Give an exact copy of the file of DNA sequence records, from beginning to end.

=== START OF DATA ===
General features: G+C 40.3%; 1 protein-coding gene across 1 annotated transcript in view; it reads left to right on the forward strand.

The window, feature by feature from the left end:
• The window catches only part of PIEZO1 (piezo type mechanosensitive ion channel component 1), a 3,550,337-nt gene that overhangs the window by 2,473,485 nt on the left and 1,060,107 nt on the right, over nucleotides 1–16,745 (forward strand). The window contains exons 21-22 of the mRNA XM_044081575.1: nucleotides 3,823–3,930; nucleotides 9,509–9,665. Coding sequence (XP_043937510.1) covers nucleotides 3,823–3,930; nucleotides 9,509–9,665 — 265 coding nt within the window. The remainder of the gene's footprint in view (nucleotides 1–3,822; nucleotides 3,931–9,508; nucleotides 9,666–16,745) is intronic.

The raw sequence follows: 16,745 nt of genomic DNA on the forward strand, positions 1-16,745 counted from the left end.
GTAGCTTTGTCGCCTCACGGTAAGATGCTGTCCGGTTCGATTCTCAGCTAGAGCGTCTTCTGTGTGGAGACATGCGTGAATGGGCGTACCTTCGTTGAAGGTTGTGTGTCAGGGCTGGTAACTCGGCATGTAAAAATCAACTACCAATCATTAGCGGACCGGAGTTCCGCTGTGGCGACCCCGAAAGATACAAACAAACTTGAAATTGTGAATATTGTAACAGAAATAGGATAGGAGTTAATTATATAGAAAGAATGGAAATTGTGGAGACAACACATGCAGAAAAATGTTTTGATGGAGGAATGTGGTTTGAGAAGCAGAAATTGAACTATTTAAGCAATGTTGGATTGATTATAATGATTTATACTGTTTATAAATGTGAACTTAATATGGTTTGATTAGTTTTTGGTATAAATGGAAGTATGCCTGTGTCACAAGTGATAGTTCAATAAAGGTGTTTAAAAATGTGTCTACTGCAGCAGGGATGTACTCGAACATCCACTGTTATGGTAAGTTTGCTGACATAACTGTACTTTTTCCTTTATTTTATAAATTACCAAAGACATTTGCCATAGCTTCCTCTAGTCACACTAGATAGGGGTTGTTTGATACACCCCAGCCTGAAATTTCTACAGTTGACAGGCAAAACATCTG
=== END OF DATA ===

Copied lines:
General features: G+C 40.3%; 1 protein-coding gene across 1 annotated transcript in view; it reads left to right on the forward strand.

The window, feature by feature from the left end:
• The window catches only part of PIEZO1 (piezo type mechanosensitive ion channel component 1), a 3,550,337-nt gene that overhangs the window by 2,473,485 nt on the left and 1,060,107 nt on the right, over nucleotides 1–16,745 (forward strand). The window contains exons 21-22 of the mRNA XM_044081575.1: nucleotides 3,823–3,930; nucleotides 9,509–9,665. Coding sequence (XP_043937510.1) covers nucleotides 3,823–3,930; nucleotides 9,509–9,665 — 265 coding nt within the window. The remainder of the gene's footprint in view (nucleotides 1–3,822; nucleotides 3,931–9,508; nucleotides 9,666–16,745) is intronic.

The raw sequence follows: 16,745 nt of genomic DNA on the forward strand, positions 1-16,745 counted from the left end.
GTAGCTTTGTCGCCTCACGGTAAGATGCTGTCCGGTTCGATTCTCAGCTAGAGCGTCTTCTGTGTGGAGACATGCGTGAATGGGCGTACCTTCGTTGAAGGTTGTGTGTCAGGGCTGGTAACTCGGCATGTAAAAATCAACTACCAATCATTAGCGGACCGGAGTTCCGCTGTGGCGACCCCGAAAGATACAAACAAACTTGAAATTGTGAATATTGTAACAGAAATAGGATAGGAGTTAATTATATAGAAAGAATGGAAATTGTGGAGACAACACATGCAGAAAAATGTTTTGATGGAGGAATGTGGTTTGAGAAGCAGAAATTGAACTATTTAAGCAATGTTGGATTGATTATAATGATTTATACTGTTTATAAATGTGAACTTAATATGGTTTGATTAGTTTTTGGTATAAATGGAAGTATGCCTGTGTCACAAGTGATAGTTCAATAAAGGTGTTTAAAAATGTGTCTACTGCAGCAGGGATGTACTCGAACATCCACTGTTATGGTAAGTTTGCTGACATAACTGTACTTTTTCCTTTATTTTATAAATTACCAAAGACATTTGCCATAGCTTCCTCTAGTCACACTAGATAGGGGTTGTTTGATACACCCCAGCCTGAAATTTCTACAGTTGACAGGCAAAACATCTG